Notwithstanding Vathek’s love of everything that ministered to the senses, he was a great student and lover of the sciences, particularly the occult. He was fond of arguing with the doctors, and when the zealots opposed him he persecuted them in return, so as to have reason on his side, at least.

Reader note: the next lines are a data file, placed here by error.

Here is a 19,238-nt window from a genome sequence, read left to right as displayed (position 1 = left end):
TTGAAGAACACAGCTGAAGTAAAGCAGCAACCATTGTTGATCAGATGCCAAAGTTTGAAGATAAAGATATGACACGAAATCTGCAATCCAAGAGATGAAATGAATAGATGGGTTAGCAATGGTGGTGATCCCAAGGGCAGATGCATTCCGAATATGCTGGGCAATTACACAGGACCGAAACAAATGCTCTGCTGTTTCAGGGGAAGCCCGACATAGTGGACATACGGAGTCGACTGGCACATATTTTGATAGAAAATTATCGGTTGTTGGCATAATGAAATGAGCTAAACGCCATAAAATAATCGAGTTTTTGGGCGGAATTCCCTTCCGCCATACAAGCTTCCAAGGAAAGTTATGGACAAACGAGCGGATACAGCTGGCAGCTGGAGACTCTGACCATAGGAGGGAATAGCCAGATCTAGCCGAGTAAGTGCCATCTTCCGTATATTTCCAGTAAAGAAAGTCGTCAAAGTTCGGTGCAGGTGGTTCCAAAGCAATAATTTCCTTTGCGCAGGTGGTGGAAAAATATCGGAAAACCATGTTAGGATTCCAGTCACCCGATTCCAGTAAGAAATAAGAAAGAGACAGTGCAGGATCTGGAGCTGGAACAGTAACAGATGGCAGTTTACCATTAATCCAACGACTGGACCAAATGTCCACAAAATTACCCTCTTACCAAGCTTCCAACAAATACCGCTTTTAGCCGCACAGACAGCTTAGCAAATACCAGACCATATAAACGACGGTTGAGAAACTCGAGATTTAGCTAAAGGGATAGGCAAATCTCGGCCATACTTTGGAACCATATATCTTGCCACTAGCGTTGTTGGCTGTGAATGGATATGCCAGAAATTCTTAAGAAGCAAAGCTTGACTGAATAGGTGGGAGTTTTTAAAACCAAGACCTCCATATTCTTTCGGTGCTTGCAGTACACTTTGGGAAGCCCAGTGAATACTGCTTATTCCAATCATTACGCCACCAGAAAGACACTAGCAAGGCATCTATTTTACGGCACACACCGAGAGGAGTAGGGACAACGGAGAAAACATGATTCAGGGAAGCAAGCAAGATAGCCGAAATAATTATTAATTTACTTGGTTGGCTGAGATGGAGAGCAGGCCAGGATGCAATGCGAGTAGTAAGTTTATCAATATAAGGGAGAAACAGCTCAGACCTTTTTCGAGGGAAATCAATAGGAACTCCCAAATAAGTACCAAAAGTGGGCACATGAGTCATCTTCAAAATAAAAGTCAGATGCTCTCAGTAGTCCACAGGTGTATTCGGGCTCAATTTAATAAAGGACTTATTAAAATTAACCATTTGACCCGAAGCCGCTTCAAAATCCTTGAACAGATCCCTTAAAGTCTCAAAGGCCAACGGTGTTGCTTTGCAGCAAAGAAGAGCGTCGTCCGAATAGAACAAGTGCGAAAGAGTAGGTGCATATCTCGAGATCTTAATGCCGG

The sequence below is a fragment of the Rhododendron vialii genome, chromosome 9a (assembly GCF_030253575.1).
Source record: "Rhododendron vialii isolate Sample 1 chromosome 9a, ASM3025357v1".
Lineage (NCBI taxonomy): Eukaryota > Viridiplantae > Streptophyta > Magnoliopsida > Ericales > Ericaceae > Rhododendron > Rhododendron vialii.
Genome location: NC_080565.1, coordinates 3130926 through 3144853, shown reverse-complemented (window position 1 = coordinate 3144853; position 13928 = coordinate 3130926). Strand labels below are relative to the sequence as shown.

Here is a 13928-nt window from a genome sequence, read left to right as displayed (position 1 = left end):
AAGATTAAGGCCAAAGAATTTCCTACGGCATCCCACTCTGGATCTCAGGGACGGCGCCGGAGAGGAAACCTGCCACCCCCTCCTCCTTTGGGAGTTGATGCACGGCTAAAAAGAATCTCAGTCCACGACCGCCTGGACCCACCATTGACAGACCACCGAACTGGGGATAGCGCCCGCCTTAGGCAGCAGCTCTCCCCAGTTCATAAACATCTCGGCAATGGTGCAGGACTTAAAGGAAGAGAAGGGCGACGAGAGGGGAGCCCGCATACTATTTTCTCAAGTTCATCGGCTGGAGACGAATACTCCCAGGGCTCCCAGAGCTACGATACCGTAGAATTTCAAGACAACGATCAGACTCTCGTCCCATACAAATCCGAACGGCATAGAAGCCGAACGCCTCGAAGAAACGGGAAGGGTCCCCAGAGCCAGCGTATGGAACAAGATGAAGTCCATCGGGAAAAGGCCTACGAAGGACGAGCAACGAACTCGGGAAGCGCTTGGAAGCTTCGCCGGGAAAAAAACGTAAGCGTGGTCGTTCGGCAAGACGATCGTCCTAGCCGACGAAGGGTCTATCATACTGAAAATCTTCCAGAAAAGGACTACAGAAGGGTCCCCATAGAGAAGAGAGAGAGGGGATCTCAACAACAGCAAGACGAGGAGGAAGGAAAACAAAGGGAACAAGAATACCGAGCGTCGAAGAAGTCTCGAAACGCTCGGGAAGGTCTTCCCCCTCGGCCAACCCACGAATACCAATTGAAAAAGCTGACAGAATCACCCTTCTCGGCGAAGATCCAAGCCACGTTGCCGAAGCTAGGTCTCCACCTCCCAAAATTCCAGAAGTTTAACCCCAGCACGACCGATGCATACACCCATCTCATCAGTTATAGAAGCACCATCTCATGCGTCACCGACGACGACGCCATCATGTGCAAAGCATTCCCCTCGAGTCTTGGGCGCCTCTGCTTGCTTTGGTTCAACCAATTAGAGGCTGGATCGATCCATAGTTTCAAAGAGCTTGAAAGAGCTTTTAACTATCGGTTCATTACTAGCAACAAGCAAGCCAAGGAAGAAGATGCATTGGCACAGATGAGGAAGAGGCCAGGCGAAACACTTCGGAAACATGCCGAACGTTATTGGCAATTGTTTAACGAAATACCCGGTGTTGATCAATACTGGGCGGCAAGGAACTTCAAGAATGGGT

Mahomet naturally viewed the irreligious conduct of his vicegerent on earth with some indignation; but he told the genii to leave him alone and see how far he would go before punishing him. He told them to help Vathek to complete the tower which he had begun for the purpose of insolently penetrating the secrets of heaven. The result was that for one cubit the workmen raised in the daytime two were added in the night, and this immensely tickled Vathek’s vanity. He was extremely proud, finally, when he mounted the fifteen hundred steps and surveyed the entire city of Samarah spread below him. On the summit he spent many nights in astrological studies, and learned that he was to have the most extraordinary adventures accomplished by a wonderful personage from an unknown country. He made a proclamation, there-fore, that every stranger should be brought into his presence. Soon afterward a hideous being arrived whose appearance terrified the guards that brought him into the Caliph’s presence. He had with him marvelous wares; but what particularly attracted the Caliph’s admiration were some sabers that dealt automatically a blow at the person they were desired to strike. The dazzling blades were engraved with unknown characters. He told the stranger to take what gold he wanted for them, and then asked him whence he came. To all inquiries, he showed his hideous teeth and laughed horribly. He was ordered to prison. When Vathek went to dinner, he was so disturbed that he could eat only thirty-two dishes of the three hundred that daily supplied his table. His anger was further inflamed in the morning when, on visiting the prison, he found it empty and the guards dead. His mother, Carathis, who was an adept in astrology, did her best to comfort him, and suggested that proclamation should be made that anyone who would decipher the inscriptions on the swords should be richly rewarded, and that those who failed should have their beards burned off. News of the stranger was to be rewarded with fifty beautiful slaves and fifty jars of Kirmith apricots, Though this made their mouths water, the Caliph’s subjects were not able to gratify their longings. Finally an old man appeared who deciphered the inscriptions; but the next day, on examining the swords, he found that the words had changed to those of totally different import; and thereafter Vathek noticed that the characters changed daily. Though he consulted the stars from the top of his tower, he gained no satisfaction, He lost his appetite, ceased to administer justice, and shut up the Palace of the Five Senses. Sometimes his attendants would carry him to a high flower-carpeted plateau within a few miles of the city to breathe the pure air and drink at the four fountains there, One day while there the hideous stranger reappeared and gave him a potion that immediately restored his health and spirits. Vathek took him home, opened the palace, and magnificently entertained him.